Hypofractionated external beam radiotherapy has actually been used clinically for a number of years, particularly in the UK.^{21}^{–}^{23} While these treatments were generally well tolerated, overall efficacy is difficult to assess, given that these trials were carried out largely in the pre-PSA era. A number of more contemporary hypofractionation trials, either published or currently in progress, are shown in . The most straightforward and intuitive way of estimating the predicted effectiveness and toxicities of these various approaches is to use the linear quadratic modeling to equate the various hypofractionation practices to the normalized equivalent dose (NED) if delivered in 2 Gy fractions. These are shown in for assumed α/β of 1.5 and 3 for prostate cancer and late responding normal tissue, respectively. It is first of all apparent that, even for these only modestly hypofractionated schedules, normalized doses range between about 4 and 8 % higher for tumor than for normal tissue, illustrating the potential for therapeutic gain even with relatively modest hypofractionation should prostate cancer in fact have a lower α/β ratio than normal tissue.

| **Table 1**Hypofractionation Trials: Schedules and Equivalent Total Doses in 2-Gy Fractions |

Of those above trials that are contemporary, are completed and are reported, only the Princess Margaret^{29}, Cleveland Clinic^{20}, Manchester^{24}, NCI-Canada^{31} and Chiba carbon ion^{26} trials have sufficient numbers of patients and sufficient albeit still relatively short follow-up to enable preliminary estimates of biochemical control and toxicity. Of these five, only the Princess Margaret, Cleveland Clinic and Chiba carbon ion trials deliver equivalent doses sufficiently large enough (assuming α/β = 1.5) to currently be considered adequately dose escalated. Additionally, only these three trials included sufficient patient numbers and follow-up to adequately estimate late toxicity.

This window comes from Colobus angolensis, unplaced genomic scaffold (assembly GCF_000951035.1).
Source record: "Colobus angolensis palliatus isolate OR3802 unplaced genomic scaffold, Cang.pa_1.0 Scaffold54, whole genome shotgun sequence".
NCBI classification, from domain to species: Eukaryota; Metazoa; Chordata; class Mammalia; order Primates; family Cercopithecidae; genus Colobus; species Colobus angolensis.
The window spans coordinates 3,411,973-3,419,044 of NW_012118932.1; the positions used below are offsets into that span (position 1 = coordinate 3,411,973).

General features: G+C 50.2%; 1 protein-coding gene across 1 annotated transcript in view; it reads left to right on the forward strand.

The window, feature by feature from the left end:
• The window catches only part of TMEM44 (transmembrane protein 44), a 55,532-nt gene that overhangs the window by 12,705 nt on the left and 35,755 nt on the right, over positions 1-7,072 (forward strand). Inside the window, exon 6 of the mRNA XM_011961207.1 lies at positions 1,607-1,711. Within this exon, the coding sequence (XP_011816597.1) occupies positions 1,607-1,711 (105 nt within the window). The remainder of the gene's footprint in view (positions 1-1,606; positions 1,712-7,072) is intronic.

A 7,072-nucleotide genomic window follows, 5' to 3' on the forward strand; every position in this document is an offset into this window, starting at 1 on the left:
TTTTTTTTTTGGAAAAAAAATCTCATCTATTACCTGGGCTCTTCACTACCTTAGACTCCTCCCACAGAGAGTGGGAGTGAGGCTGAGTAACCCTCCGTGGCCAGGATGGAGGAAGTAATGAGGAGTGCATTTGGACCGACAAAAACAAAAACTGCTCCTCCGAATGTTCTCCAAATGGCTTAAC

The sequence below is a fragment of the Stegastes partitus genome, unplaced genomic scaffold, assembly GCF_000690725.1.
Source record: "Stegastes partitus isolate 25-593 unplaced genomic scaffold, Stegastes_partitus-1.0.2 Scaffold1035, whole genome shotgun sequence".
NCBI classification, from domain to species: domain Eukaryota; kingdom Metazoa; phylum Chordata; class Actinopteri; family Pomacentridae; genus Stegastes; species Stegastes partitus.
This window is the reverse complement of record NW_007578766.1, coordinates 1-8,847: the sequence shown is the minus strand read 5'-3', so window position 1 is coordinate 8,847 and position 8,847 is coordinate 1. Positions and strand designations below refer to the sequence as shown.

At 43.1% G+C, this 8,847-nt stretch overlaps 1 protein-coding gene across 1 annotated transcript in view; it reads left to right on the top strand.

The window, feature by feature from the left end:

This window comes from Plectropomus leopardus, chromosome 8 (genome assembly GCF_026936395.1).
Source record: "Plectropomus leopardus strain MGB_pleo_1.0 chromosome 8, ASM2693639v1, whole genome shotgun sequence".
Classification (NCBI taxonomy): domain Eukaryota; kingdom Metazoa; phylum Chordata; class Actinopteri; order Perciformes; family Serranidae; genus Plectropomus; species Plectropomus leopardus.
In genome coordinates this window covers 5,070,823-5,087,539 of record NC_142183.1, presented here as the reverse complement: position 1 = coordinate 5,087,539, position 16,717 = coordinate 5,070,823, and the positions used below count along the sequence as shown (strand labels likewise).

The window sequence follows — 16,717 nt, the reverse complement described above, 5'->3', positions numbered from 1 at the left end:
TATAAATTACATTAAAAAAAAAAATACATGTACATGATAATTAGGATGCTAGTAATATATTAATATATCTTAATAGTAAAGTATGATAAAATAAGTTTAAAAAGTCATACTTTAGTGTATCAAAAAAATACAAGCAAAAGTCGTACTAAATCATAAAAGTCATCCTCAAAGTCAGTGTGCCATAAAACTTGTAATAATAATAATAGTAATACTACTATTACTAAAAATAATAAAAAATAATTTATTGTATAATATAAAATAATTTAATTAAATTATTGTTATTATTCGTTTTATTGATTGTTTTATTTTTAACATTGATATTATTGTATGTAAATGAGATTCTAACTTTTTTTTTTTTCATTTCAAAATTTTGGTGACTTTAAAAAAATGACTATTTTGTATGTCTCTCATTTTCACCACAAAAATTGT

Reported toxicity in these three trials was quite acceptable, with the actuarial RTOG Grade ≥ 2 late rectal and genitourinary toxicity rates being only 2% and 2%, 4.5% and 5.3%, and 1% and 1% for the Princess Margaret, Cleveland Clinic and Chiba trials, respectively. Efficacy also has appeared to be satisfactory. An analysis of biochemical control in the Cleveland clinic trial yielded a 5 years overall rate of 82%, equivalent to or better than previously attained with the institutional standard of 78 Gy in 2 Gy fractions.^{20} The Chiba trial found an overall biochemical control rate of 83% at 5 years.

The Manchester study^{24} used a schedule delivering lower equivalent doses and accordingly reported low late toxicities and relatively poor biochemical control rates, consistent with results expected for a “conventional” doses of only 66 Gy in 2 Gy fractions. Similarly, the NCI-Canada trial employed a schedule equivalent to only about 62 Gy in 2 Gy fractions.^{31} Biochemical control rates and toxicities were also correspondingly low. In spite of the low equivalent doses these two trials delivered, comparisons of their reported outcomes can enable a useful testing of hypofractionation modeling. The Princess Margaret and Cleveland Clinic studies, with their higher delivered equivalent doses, are valuable for such testing as well.

A graphical depiction of biochemical control rates versus equivalent dose from these four studies (for intermediate risk prostate cancer, when specifically reported) is presented in . Represented are 3–5 year actuarial bDFS rates using the ASTRO definition, the only definition uniformly available in these reports. The solid line dose response curve for radiation delivered in 2 Gy fractions is adapted from Fowler *et al*